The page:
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Heidegger's Bible Handbook: Psalms: Detailed Outline of Book 3

73. Asaph, commending the goodness of God (verse 1), discusses the reasonings of the flesh, pondering the felicity of the wicked (verses 2-27), entrusts himself completely to God, and professes that he is going to cleave to Him (verse 28).

74. The Church of God, pressed by exceedingly grievous calamities, complaining to God of her miseries, the violence of her enemies, and her bereavement (verses 1-10), implores God’s continuation of help, patience, grace, and faithfulness against the blasphemies of enemies (verses 11-19), and, calling to mind his own infirmity, God’s covenant, and his confidence in it (verses 20-22), solicits the vengeance of God (verse 23).

75. The Psalmist celebrates the name of God (verse 1), and God declares His judgment, raising up and putting down, with the cup of wrath presented for imbibing (verses 2-10).

76. The Psalmist, singing of the blessing of a past, extraordinary deliverance (verses 1-10), excites all to payment of their vows (verses 11, 12).

77. Asaph, with a most grievous trial narrated, into which he fell on account of the delay of Divine hearing and help (verses 1-9), overcomes this by remembering his infirmity and the method of God, perfecting His power in human weakness (verses 10-20).

78. Asaph, with the attention of the people drawn to himself, being about to speak in a grand manner (verses 1-8), celebrates the mighty works of God from the exodus out of Egypt unto the chosing of David as King (verses 9-72).

79. The Church, complaining of the violence of the peoples polluting the Temple and devastating Jerusalem (verses 1-4), deprecates the anger of God (verse 5), and prays for the same against his enemies (verses 6-8); imploring the help of God, and soliciting His vengeance against enemies (verses 9-12), he promises thanksgiving (verse 13).

80. The Church, entreating the help of God, the Shepherd of Israel (verses 1, 2), asks for the return and shining of God’s face, with arguments fetch from the present crisis, and the past blessing of the planted vine (verses 3-13), and solicits the care of God, the visitation of His vine (verses 14-17), and his vivification and conversion (verses 18, 19).

81. Believers, rousing one another to sing the praises of God, commemorate the magnificent works of God in the exodus out of Egypt, and the law’s teaching of God’s commandments and promises (verses 1-10); but God, complaining of the disobedience of His people, declares His judgment against the disobedient (verses 11, 12), and His grace towards the compliant (verses 13-16).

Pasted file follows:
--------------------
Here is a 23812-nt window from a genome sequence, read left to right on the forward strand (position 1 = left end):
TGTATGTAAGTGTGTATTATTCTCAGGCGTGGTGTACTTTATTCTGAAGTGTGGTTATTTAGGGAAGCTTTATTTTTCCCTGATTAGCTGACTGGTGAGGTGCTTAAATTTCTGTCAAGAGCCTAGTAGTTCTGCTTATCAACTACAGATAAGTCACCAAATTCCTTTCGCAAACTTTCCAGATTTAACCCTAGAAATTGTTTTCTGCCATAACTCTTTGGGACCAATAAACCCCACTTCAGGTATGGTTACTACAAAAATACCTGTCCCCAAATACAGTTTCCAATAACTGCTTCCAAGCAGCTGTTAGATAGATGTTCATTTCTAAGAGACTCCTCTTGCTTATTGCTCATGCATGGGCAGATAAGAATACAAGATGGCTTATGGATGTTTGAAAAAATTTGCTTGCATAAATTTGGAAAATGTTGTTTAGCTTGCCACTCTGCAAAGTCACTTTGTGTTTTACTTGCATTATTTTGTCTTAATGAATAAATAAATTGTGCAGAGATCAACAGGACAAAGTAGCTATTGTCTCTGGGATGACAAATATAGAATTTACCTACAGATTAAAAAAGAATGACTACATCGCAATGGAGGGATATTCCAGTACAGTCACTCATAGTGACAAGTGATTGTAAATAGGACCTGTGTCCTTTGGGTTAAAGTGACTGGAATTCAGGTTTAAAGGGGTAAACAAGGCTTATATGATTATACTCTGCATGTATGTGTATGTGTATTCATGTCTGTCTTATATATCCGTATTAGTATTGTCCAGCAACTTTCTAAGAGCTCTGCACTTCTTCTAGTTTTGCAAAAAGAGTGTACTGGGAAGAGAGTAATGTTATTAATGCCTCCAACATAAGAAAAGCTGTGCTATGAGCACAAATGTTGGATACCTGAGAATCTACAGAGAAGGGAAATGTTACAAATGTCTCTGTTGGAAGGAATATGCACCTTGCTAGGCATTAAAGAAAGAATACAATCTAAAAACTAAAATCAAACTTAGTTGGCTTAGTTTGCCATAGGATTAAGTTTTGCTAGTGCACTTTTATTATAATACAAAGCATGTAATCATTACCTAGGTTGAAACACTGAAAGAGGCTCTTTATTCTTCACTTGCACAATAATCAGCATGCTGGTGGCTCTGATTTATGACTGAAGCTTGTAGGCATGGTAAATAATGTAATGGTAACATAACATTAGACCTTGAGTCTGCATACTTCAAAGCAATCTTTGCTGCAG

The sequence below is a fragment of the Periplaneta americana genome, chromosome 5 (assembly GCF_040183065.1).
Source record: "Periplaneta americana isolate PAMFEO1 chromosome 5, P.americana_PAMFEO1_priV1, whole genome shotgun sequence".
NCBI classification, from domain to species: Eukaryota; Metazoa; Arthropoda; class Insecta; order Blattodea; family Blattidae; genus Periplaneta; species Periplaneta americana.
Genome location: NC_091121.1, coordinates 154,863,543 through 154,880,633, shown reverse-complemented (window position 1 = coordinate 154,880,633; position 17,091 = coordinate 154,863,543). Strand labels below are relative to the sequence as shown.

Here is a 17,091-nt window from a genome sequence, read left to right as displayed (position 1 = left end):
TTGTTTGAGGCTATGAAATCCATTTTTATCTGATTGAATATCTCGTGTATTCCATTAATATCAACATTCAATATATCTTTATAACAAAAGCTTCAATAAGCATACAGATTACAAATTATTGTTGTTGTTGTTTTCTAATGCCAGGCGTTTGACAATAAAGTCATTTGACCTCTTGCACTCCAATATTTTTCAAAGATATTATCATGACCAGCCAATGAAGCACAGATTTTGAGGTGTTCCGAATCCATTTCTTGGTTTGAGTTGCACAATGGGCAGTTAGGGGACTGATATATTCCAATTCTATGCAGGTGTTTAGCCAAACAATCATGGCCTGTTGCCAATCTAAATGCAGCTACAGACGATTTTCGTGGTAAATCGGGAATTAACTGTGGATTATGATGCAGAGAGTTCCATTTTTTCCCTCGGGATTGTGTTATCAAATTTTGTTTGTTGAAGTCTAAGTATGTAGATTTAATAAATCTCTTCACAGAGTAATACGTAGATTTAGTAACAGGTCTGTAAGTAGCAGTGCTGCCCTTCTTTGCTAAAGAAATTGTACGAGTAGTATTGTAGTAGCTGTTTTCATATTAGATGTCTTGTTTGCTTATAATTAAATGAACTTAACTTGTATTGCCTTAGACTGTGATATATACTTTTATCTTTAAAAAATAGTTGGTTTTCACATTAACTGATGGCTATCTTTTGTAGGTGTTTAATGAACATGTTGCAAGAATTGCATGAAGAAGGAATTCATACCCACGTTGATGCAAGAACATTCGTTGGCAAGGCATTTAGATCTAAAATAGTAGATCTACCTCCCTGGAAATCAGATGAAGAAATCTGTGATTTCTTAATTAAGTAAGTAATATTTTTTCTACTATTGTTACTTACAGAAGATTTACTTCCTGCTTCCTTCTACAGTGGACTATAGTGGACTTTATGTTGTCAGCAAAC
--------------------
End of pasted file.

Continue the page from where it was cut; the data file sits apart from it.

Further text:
82. Asaph, inculcating the duty of Magistracy, with their mortality brought back to their minds (verses 1-7), implores God as judge (verse 8).

83. The Church, gravely complaining of the injuries and impiety of enemies (verses 1-8), asks for destruction upon the same for the glory of God (verses 9-18).

84. The Psalmist, declaring the pleasantness of the house of God, and the blessedness of those frequenting it (verses 1-7), prays to God, that he might enjoy the mercy to be restored to it, and to be confirmed in grace (verses 8-12).

85. The Church, with the grace of God in her restoration celebrated (verses 1-3), asks for her conversion and reconciliation to God (verses 4-7), and testifies of her confidence in God’s grace, faithfulness, and righteousness (verses 8-13).

86. David, in earnest prayers begging Divine protection, grace, and instruction (verses 1-11), gives thanks to God for His goodness (verses 12-13), and implores a good token of favor (verses 14-17).

87. The Psalmis commends the Church of Christ for the preaching of the Divine word in it (verses 1-3), the approach of the Gentiles to her (verse 4), her perpeptual stability (verses 5, 6), and joy and fecundity (verse 7).

88. The Psalmist, calling upon God in the greatest straits (verses 1, 2), magnifies his sorrows and immediate ills with words most bitter (verses 3-18).

89. Ethan the Ezrahite, celebrating God’s benignity and faithfulness, witnessed in all created things, and in the Church, and commemorating the dignity of the Kingdom of Christ and the promises made to the whole Kingdom and to the King (verses 1-37), complains of the tokens of the Divine anger and indignation (verses 38-45), and asks for a limit and end of the plagues (verses 46-52).

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Dr. Dilday
Dr. Dilday
17 de jun. de 2022
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